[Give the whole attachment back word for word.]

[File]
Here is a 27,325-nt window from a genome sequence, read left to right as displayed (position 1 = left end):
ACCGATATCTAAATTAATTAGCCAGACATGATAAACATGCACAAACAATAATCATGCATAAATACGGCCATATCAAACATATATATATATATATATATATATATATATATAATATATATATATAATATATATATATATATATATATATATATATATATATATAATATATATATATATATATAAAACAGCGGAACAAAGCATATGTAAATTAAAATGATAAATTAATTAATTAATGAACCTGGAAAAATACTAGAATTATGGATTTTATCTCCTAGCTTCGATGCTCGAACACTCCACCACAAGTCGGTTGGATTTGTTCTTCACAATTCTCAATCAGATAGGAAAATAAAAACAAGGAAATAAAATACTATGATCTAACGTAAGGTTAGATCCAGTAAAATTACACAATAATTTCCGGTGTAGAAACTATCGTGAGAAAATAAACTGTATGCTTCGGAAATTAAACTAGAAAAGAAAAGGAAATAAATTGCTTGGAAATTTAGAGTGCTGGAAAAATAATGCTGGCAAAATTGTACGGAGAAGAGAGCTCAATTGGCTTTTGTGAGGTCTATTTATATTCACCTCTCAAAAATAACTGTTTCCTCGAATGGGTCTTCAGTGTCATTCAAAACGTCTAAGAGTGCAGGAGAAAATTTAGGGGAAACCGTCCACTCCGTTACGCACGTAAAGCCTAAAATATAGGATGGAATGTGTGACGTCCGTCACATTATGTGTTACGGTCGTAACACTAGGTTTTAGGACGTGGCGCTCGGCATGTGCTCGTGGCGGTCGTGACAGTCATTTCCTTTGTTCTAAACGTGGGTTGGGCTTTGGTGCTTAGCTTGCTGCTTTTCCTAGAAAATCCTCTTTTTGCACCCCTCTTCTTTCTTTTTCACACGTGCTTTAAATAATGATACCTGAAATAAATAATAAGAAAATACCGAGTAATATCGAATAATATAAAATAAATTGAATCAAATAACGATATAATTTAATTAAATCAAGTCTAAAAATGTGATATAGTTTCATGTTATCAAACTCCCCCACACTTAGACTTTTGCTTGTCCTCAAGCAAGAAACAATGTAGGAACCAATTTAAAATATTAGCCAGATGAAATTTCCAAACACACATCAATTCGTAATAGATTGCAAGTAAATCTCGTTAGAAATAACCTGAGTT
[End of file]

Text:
Here is a 27,325-nt window from a genome sequence, read left to right as displayed (position 1 = left end):
ACCGATATCTAAATTAATTAGCCAGACATGATAAACATGCACAAACAATAATCATGCATAAATACGGCCATATCAAACATATATATATATATATATATATATATATATATAATATATATATATAATATATATATATATATATATATATATATATATATATATAATATATATATATATATATAAAACAGCGGAACAAAGCATATGTAAATTAAAATGATAAATTAATTAATTAATGAACCTGGAAAAATACTAGAATTATGGATTTTATCTCCTAGCTTCGATGCTCGAACACTCCACCACAAGTCGGTTGGATTTGTTCTTCACAATTCTCAATCAGATAGGAAAATAAAAACAAGGAAATAAAATACTATGATCTAACGTAAGGTTAGATCCAGTAAAATTACACAATAATTTCCGGTGTAGAAACTATCGTGAGAAAATAAACTGTATGCTTCGGAAATTAAACTAGAAAAGAAAAGGAAATAAATTGCTTGGAAATTTAGAGTGCTGGAAAAATAATGCTGGCAAAATTGTACGGAGAAGAGAGCTCAATTGGCTTTTGTGAGGTCTATTTATATTCACCTCTCAAAAATAACTGTTTCCTCGAATGGGTCTTCAGTGTCATTCAAAACGTCTAAGAGTGCAGGAGAAAATTTAGGGGAAACCGTCCACTCCGTTACGCACGTAAAGCCTAAAATATAGGATGGAATGTGTGACGTCCGTCACATTATGTGTTACGGTCGTAACACTAGGTTTTAGGACGTGGCGCTCGGCATGTGCTCGTGGCGGTCGTGACAGTCATTTCCTTTGTTCTAAACGTGGGTTGGGCTTTGGTGCTTAGCTTGCTGCTTTTCCTAGAAAATCCTCTTTTTGCACCCCTCTTCTTTCTTTTTCACACGTGCTTTAAATAATGATACCTGAAATAAATAATAAGAAAATACCGAGTAATATCGAATAATATAAAATAAATTGAATCAAATAACGATATAATTTAATTAAATCAAGTCTAAAAATGTGATATAGTTTCATGTTATCAAACTCCCCCACACTTAGACTTTTGCTTGTCCTCAAGCAAGAAACAATGTAGGAACCAATTTAAAATATTAGCCAGATGAAATTTCCAAACACACATCAATTCGTAATAGATTGCAAGTAAATCTCGTTAGAAATAACCTGAGTT